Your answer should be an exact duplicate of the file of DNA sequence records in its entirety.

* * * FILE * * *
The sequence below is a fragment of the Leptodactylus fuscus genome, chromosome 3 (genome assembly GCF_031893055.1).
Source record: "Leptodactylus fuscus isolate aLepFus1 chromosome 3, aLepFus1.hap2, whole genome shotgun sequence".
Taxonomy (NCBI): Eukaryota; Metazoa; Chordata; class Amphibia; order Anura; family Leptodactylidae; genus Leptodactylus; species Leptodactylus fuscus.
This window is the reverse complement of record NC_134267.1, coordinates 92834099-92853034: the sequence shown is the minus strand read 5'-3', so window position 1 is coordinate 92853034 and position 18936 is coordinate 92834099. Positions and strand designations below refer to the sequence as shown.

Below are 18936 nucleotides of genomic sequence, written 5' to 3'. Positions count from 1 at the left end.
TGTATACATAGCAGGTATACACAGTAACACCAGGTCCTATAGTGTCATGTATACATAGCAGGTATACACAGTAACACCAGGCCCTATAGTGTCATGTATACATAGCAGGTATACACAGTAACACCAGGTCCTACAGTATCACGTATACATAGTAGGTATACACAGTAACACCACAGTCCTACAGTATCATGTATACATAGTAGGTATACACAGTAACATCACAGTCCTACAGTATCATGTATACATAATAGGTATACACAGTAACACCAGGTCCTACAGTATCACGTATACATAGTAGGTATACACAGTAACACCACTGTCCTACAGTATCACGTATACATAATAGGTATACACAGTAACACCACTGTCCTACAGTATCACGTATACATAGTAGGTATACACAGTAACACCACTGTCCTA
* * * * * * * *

The sequence below is a fragment of the Leptodactylus fuscus genome, chromosome 3 (genome assembly GCF_031893055.1).
Source record: "Leptodactylus fuscus isolate aLepFus1 chromosome 3, aLepFus1.hap2, whole genome shotgun sequence".
Taxonomy (NCBI): Eukaryota; Metazoa; Chordata; class Amphibia; order Anura; family Leptodactylidae; genus Leptodactylus; species Leptodactylus fuscus.
This window is the reverse complement of record NC_134267.1, coordinates 92834099-92853034: the sequence shown is the minus strand read 5'-3', so window position 1 is coordinate 92853034 and position 18936 is coordinate 92834099. Positions and strand designations below refer to the sequence as shown.

Below are 18936 nucleotides of genomic sequence, written 5' to 3'. Positions count from 1 at the left end.
TGTATACATAGCAGGTATACACAGTAACACCAGGTCCTATAGTGTCATGTATACATAGCAGGTATACACAGTAACACCAGGCCCTATAGTGTCATGTATACATAGCAGGTATACACAGTAACACCAGGTCCTACAGTATCACGTATACATAGTAGGTATACACAGTAACACCACAGTCCTACAGTATCATGTATACATAGTAGGTATACACAGTAACATCACAGTCCTACAGTATCATGTATACATAATAGGTATACACAGTAACACCAGGTCCTACAGTATCACGTATACATAGTAGGTATACACAGTAACACCACTGTCCTACAGTATCACGTATACATAATAGGTATACACAGTAACACCACTGTCCTACAGTATCACGTATACATAGTAGGTATACACAGTAACACCACTGTCCTA